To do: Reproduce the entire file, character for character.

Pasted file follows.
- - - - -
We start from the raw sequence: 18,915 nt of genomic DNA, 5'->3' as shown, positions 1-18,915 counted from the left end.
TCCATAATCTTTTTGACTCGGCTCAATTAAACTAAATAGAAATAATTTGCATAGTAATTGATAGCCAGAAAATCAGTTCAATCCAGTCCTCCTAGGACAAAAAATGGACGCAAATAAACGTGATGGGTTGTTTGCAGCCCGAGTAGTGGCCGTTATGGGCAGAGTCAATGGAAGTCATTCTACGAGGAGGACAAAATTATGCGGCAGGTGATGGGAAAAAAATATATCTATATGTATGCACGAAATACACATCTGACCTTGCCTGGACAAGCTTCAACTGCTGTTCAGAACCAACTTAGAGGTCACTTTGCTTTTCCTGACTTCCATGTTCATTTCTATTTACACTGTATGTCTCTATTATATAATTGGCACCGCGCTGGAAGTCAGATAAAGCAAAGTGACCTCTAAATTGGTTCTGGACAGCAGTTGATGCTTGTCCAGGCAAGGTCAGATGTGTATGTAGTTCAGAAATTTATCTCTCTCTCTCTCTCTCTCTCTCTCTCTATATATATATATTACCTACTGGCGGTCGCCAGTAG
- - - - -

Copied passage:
We start from the raw sequence: 18,915 nt of genomic DNA, 5'->3' as shown, positions 1-18,915 counted from the left end.
TCCATAATCTTTTTGACTCGGCTCAATTAAACTAAATAGAAATAATTTGCATAGTAATTGATAGCCAGAAAATCAGTTCAATCCAGTCCTCCTAGGACAAAAAATGGACGCAAATAAACGTGATGGGTTGTTTGCAGCCCGAGTAGTGGCCGTTATGGGCAGAGTCAATGGAAGTCATTCTACGAGGAGGACAAAATTATGCGGCAGGTGATGGGAAAAAAATATATCTATATGTATGCACGAAATACACATCTGACCTTGCCTGGACAAGCTTCAACTGCTGTTCAGAACCAACTTAGAGGTCACTTTGCTTTTCCTGACTTCCATGTTCATTTCTATTTACACTGTATGTCTCTATTATATAATTGGCACCGCGCTGGAAGTCAGATAAAGCAAAGTGACCTCTAAATTGGTTCTGGACAGCAGTTGATGCTTGTCCAGGCAAGGTCAGATGTGTATGTAGTTCAGAAATTTATCTCTCTCTCTCTCTCTCTCTCTCTCTCTATATATATATATTACCTACTGGCGGTCGCCAGTAG